Loading...
Larger font
Smaller font
Copy
Print
Contents

From Eternity Past

 - Contents
  • Results
  • Related
  • Featured
No results found for: "undefined".
  • Weighted Relevancy
  • Content Sequence
  • Relevancy
  • Earliest First
  • Latest First
    Larger font
    Smaller font
    Copy
    Print
    Contents

    Chapter 5—The First Murderer and His Victim

    This chapter is based on Genesis 4:1-15.

    Cain and Abel, the sons of Adam, differed widely in character. Abel saw justice and mercy in the Creator's dealings with the fallen race and gratefully accepted the hope of redemption. But Cain permitted his mind to run in the same channel that led to Satan's fall—questioning the divine justice and authority.EP 37.1

    These brothers were tested to prove whether they would believe and obey the word of God. They understood the system of offerings which God had ordained. They knew they were to express faith in the Saviour whom the offerings typified, and at the same time to acknowledge total dependence on Him for pardon. Without the shedding of blood, there could be no remission of sin. They were to show their faith in the blood of Christ as the promised atonement by offering the firstlings of the flock in sacrifice.EP 37.2

    The two brothers erected their altars alike, and each brought an offering. Abel presented a sacrifice from the flock. “And the Lord had respect unto Abel and to his offering.” Genesis 4:4. Fire flashed from heaven and consumed the sacrifice. But Cain, disregarding the Lord's direct command, presented only an offering of fruit. There was no token from heaven to show it was accepted. Abel pleaded with his brother to approach God in the divinely prescribed way, but his entreaties made Cain the more determined to follow his own will. As the eldest, he despised his counsel.EP 37.3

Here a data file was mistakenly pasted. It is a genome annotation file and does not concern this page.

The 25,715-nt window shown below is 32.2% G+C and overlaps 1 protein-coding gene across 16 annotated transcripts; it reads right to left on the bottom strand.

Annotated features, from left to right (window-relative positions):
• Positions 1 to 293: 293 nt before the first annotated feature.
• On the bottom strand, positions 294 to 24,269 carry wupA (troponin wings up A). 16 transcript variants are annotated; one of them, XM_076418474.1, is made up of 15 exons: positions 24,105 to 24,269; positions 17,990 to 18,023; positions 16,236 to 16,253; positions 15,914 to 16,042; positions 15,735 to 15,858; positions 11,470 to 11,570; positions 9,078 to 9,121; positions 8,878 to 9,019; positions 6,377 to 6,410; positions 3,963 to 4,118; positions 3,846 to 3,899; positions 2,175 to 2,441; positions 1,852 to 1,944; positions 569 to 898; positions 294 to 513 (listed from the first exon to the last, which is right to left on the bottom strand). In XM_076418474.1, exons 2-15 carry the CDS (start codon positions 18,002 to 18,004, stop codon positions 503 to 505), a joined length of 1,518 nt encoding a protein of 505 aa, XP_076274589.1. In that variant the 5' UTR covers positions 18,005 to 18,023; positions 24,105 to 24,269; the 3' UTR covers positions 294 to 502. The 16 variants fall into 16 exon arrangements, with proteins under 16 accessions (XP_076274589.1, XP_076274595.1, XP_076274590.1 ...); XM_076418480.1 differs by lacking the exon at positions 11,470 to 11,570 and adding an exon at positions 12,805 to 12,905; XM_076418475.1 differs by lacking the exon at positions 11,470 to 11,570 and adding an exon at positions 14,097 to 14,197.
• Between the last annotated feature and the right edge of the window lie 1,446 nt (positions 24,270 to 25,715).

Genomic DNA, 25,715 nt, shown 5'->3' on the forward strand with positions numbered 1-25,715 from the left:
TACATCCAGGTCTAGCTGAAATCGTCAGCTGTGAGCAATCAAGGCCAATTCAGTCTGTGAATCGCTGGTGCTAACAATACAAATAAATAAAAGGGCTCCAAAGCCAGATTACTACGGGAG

Cain came before God with murmuring in his heart. His gift expressed no penitence, for it would be an acknowledgment of weakness to follow the exact plan marked out by God, of trusting his salvation wholly to the atonement of the promised Saviour. He would come in his own merits. He would not bring the lamb and mingle its blood with his offering, but would present his fruits, the products of his labor, as a favor done to God. Cain obeyed in building an altar, obeyed in bringing a sacrifice, but rendered only partial obedience. Recognition of the need of a Redeemer was left out.EP 37.4

    These brothers were both sinners, and both acknowledged the claims of God to reverence and worship. To outward appearance their religion was the same up to a certain point, but beyond this the difference was great.EP 38.1

    Larger font
    Smaller font
    Copy
    Print
    Contents